In the post “Beautifying the double grid” I have shown how to get an interesting trellis by distorting the grid of a quasiperiodic tiling. Here I am showing Voronoi diagrams of the corner points of tilings, which make nice trellis too.

You can find a good discussion of Voronoi diagrams in Wikipedia. I am trying to give a brief explanation. First, you have some given points in the plane. Then you want to know for each of them all points in the plane which are closest to it. This defines regions around each point. These boundary between these regions make up the Voronoi diagram.

Socolar tiling with its Voronoi diagram drawn in yellow (with JPEG coloring artifacts)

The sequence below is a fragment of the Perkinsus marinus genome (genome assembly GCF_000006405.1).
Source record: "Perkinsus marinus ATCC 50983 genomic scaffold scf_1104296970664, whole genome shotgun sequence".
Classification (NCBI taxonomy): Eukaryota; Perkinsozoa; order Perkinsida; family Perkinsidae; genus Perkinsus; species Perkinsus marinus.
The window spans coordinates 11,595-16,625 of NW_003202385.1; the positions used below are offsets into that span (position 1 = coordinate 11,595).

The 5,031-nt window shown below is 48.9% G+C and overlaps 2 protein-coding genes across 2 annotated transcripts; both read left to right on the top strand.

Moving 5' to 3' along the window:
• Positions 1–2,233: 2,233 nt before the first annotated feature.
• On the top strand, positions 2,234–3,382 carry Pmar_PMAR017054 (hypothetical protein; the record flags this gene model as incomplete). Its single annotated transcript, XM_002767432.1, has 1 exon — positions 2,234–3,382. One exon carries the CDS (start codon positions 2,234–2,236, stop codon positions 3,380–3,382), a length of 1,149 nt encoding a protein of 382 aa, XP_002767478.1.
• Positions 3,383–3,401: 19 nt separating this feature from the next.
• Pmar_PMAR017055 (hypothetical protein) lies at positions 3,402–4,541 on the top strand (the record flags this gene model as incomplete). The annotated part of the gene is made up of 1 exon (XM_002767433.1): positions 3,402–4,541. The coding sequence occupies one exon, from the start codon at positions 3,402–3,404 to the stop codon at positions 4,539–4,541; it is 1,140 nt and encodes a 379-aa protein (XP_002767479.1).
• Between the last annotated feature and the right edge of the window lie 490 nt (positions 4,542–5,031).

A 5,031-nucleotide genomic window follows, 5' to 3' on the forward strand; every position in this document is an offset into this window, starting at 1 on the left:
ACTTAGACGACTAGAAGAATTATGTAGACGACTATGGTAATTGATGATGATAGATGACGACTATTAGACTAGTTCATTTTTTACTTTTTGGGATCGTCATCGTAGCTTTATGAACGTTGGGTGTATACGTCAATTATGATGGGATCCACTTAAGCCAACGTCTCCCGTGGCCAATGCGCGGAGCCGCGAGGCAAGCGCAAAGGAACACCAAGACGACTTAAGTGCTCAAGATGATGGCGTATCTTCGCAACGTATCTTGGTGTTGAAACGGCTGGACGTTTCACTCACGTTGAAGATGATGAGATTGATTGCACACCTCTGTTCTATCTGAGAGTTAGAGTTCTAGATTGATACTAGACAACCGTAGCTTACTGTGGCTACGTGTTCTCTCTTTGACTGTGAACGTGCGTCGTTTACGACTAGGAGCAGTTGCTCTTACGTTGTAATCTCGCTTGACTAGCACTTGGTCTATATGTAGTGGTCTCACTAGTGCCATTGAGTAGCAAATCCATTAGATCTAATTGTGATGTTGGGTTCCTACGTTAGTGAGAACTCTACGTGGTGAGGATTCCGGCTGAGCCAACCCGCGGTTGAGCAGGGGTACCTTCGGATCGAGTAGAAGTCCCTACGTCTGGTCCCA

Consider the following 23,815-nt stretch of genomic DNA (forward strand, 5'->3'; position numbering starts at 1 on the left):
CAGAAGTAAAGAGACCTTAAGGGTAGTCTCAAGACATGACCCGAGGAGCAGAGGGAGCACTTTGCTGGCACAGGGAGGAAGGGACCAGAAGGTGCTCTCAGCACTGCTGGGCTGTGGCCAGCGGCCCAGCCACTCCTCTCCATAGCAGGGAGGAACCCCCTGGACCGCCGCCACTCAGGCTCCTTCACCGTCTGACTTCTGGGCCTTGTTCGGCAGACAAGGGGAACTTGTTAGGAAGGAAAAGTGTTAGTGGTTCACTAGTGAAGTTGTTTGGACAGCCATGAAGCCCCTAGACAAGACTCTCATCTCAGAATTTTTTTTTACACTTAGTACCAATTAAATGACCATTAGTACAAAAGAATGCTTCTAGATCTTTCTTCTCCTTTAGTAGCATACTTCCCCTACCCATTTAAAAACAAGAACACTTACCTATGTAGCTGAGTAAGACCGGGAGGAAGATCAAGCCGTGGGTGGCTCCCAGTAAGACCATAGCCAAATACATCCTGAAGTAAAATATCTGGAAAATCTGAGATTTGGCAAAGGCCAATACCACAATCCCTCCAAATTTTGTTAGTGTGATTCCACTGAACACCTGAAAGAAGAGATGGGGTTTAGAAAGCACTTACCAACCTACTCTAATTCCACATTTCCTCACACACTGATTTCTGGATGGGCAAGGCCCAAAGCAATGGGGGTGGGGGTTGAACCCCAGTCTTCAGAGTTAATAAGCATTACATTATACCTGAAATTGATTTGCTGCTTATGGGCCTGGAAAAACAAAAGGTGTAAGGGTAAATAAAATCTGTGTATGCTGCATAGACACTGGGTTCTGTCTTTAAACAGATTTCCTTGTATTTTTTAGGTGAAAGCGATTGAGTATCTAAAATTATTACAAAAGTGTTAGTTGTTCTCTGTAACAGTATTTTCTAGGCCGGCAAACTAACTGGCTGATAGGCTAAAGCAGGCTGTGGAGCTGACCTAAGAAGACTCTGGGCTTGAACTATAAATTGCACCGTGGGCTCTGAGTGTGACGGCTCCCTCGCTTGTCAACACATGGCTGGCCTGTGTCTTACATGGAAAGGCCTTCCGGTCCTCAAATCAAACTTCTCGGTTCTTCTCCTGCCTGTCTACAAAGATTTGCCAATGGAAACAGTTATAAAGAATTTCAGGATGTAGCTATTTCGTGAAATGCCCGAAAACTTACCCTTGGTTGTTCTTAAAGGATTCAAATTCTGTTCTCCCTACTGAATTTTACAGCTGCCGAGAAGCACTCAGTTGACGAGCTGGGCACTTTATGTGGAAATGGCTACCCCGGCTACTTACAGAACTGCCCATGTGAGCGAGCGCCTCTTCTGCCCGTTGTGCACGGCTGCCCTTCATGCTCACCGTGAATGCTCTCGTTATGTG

For a quasiperiodic tiling of regular polygons and rhombs we can easily get to Voronoi diagram. We simply have to find the middle of the sides of the tiles. There we draw perpendicular lines. For regular polygons these lines meet at the center and that’s it. In rhombs pairs of lines meet at two intersection points and we then connect these points. You can see this in the figure at the left. It shows the Socolar tiling, which is the double of the tessellation of hexagons, and its Voronoi diagram. The dual of the Voronoi diagram is again the tiling except that the rhombs are cut into triangles. TheVoronoi diagram gives nicer trellis as the angles are less acute.

Doubling the regular tessellations give interesting trellis:

Voronoi diagram of the Socolar tiling.

Voronoi diagram of the Stampfli tiling.

Voronoi diagram of the Ammann-Beenker tiling.

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